An annual prize to honour the world-renowned Edinburgh University scientist who has given his name to the Higgs boson is to be announced by the First Minister, launching a week showcasing Scottish science.
The annual Higgs Prize will be open to Scottish school students who excel in physics. It will be formally launched by the First Minister and Professor Peter Higgs at a reception at the First Minister’s official residence on Tuesday.
The Higgs Prize is one of the highlights of a week showcasing Scotland’s scientific excellence, when the First Minister will be promoting the global reputation of Scottish science and the enormous progress being made by Scottish scientists in research and development.
Announcements expected during the week include:
- The Higgs Prize, offering outstanding young school physicists the chance to win a trip to the CERN facility in Switzerland, where work continues on researching the Higgs particle, named after Professor Higgs
- The appointment of 33 new government-funded health fellows, supporting scientific research into conditions such as motor neurone disease
- An official reception to honour the work of the Scottish Science Advisory Council, attended by Professor Higgs.
The First Minister is also expected to make a significant announcement about Scottish life sciences and mark a landmark in Scottish space science.
Mr Salmond said:
“Scottish science in all its forms is going from strength to strength, building on our proud history of scientific discovery – the achievements of Lister, Kelvin, Macadam and many, many others whom every Scot knows of and is proud of.
“Today, Professor Peter Higgs is a household name who is known the world over. His work is celebrated internationally and Scotland is very proud of him.
“The Higgs Prize will be an opportunity for some of Scotland’s brightest young school physicists to see for themselves the cutting-edge of international physics at CERN. I’m delighted that Professor Higgs’ achievements will inspire future generations of Scots.”
Professor Peter Higgs said:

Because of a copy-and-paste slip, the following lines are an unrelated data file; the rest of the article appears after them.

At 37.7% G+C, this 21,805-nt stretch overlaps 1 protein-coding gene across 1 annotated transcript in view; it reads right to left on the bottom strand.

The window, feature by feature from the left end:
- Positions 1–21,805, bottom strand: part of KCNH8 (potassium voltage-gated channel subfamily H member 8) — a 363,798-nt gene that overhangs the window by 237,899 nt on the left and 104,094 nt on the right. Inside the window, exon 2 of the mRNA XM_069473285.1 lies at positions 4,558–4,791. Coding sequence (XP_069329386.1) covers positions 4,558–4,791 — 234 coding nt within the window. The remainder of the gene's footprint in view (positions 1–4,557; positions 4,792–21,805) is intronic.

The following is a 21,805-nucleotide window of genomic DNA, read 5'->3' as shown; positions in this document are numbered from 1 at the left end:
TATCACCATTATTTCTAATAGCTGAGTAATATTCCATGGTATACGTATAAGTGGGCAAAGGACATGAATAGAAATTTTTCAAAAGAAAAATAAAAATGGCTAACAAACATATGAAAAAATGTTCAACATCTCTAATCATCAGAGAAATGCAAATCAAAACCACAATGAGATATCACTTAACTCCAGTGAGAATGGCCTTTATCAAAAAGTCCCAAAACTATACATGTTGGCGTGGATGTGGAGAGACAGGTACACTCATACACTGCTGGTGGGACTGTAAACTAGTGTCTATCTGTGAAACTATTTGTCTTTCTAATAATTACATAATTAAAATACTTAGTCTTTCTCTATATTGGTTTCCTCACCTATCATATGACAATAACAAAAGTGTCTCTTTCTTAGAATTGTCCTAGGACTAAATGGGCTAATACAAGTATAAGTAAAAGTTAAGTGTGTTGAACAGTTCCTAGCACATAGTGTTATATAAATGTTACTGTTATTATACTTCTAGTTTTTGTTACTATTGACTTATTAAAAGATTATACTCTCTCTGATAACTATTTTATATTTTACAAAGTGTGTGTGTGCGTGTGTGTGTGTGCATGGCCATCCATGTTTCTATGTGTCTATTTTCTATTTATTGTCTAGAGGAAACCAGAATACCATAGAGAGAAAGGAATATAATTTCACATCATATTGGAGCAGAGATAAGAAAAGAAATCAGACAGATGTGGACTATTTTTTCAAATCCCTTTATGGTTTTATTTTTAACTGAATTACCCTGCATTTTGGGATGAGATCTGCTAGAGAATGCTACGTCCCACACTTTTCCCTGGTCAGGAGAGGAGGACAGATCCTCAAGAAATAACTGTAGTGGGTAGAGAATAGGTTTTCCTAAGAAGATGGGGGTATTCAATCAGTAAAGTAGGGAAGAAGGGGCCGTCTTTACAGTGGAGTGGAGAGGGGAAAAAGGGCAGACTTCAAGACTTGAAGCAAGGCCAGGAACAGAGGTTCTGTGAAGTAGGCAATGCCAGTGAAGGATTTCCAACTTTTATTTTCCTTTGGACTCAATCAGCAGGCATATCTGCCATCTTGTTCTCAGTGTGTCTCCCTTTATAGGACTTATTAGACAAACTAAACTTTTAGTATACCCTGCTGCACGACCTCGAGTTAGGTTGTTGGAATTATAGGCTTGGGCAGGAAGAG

“As a student at my old school in Bristol, I was inspired by seeing the name of Paul Dirac appear several times on the Honours board. Dirac was awarded the Nobel Prize in Physics for 1933 for his work of inventing anti-matter and in particular the positron.
“I am pleased to have my name associated with this prize and hope that this will inspire young students of today just as I was myself in the past. I know very well how exciting and amazing visits to CERN can be.
“Rewarding those who have excelled in physics in this way and supporting the next generation of scientists is to be warmly welcomed.”
Professor Sir Peter Knight, President of the Institute of Physics, said,
“We’re delighted that the Government intends to introduce this prize. We will be working with them to establish the best way to identify Scotland’s most promising young physicists.
“With £8.5 billion of the Scottish economy created by physics-based businesses, this prize is recognition of the vital importance of the subject.”
Looking ahead to the week, Mr Salmond added:
“Our scientific expertise earns Scotland billions of pounds in exports from around the world, supports around 170,000 jobs and has scientists from Germany to Japan, India to Australia clamouring to work with our experts in fields such as particle physics, animal health, drug discovery, computer science and biomedical and health informatics.
“As well as the Higgs Prize and a number of other announcements, this week the government will be announcing the appointment of 33 new health fellows to conduct research into medical challenges like treating motor neurone disease, how to use technology to help people with diabetes and how to control internal bleeding. The results of our scientific expertise could benefit millions of people all over the world and potentially translate into market-ready innovations.
“Scotland’s scientists and innovators have made hundreds of discoveries and developments, from penicillin to ultrasound and in fields as diverse as electromagnetism and cloning. Today this tradition of invention is in good hands and I am very much looking forward to a week of showcasing Scottish scientific excellence.”